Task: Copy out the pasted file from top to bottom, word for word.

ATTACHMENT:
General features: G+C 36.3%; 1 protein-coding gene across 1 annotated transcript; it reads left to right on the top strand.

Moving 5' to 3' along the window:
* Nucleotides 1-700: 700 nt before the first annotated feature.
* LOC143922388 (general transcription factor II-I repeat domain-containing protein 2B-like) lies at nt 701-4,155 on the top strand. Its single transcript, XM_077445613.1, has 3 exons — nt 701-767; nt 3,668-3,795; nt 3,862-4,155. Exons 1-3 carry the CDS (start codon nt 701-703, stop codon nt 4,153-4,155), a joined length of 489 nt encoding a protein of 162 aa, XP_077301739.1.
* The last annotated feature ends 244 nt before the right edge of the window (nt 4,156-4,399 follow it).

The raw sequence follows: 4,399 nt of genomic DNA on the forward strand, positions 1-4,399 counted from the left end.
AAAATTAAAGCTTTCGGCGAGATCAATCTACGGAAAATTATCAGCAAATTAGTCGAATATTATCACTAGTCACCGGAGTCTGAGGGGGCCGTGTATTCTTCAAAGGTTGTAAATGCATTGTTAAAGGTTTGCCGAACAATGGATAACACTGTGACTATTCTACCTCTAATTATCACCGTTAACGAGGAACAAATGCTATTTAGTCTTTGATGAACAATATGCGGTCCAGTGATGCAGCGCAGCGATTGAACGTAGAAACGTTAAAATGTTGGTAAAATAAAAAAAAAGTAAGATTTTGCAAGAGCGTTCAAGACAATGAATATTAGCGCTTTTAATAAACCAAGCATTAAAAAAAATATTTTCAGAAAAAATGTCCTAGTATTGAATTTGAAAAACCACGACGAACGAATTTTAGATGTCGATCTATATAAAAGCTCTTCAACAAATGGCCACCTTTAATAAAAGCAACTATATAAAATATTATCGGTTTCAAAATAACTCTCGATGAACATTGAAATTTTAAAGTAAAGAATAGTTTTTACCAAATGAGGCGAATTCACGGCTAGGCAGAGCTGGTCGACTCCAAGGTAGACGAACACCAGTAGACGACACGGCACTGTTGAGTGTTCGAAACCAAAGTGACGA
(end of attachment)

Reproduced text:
General features: G+C 36.3%; 1 protein-coding gene across 1 annotated transcript; it reads left to right on the top strand.

Moving 5' to 3' along the window:
* Nucleotides 1-700: 700 nt before the first annotated feature.
* LOC143922388 (general transcription factor II-I repeat domain-containing protein 2B-like) lies at nt 701-4,155 on the top strand. Its single transcript, XM_077445613.1, has 3 exons — nt 701-767; nt 3,668-3,795; nt 3,862-4,155. Exons 1-3 carry the CDS (start codon nt 701-703, stop codon nt 4,153-4,155), a joined length of 489 nt encoding a protein of 162 aa, XP_077301739.1.
* The last annotated feature ends 244 nt before the right edge of the window (nt 4,156-4,399 follow it).

The raw sequence follows: 4,399 nt of genomic DNA on the forward strand, positions 1-4,399 counted from the left end.
AAAATTAAAGCTTTCGGCGAGATCAATCTACGGAAAATTATCAGCAAATTAGTCGAATATTATCACTAGTCACCGGAGTCTGAGGGGGCCGTGTATTCTTCAAAGGTTGTAAATGCATTGTTAAAGGTTTGCCGAACAATGGATAACACTGTGACTATTCTACCTCTAATTATCACCGTTAACGAGGAACAAATGCTATTTAGTCTTTGATGAACAATATGCGGTCCAGTGATGCAGCGCAGCGATTGAACGTAGAAACGTTAAAATGTTGGTAAAATAAAAAAAAAGTAAGATTTTGCAAGAGCGTTCAAGACAATGAATATTAGCGCTTTTAATAAACCAAGCATTAAAAAAAATATTTTCAGAAAAAATGTCCTAGTATTGAATTTGAAAAACCACGACGAACGAATTTTAGATGTCGATCTATATAAAAGCTCTTCAACAAATGGCCACCTTTAATAAAAGCAACTATATAAAATATTATCGGTTTCAAAATAACTCTCGATGAACATTGAAATTTTAAAGTAAAGAATAGTTTTTACCAAATGAGGCGAATTCACGGCTAGGCAGAGCTGGTCGACTCCAAGGTAGACGAACACCAGTAGACGACACGGCACTGTTGAGTGTTCGAAACCAAAGTGACGA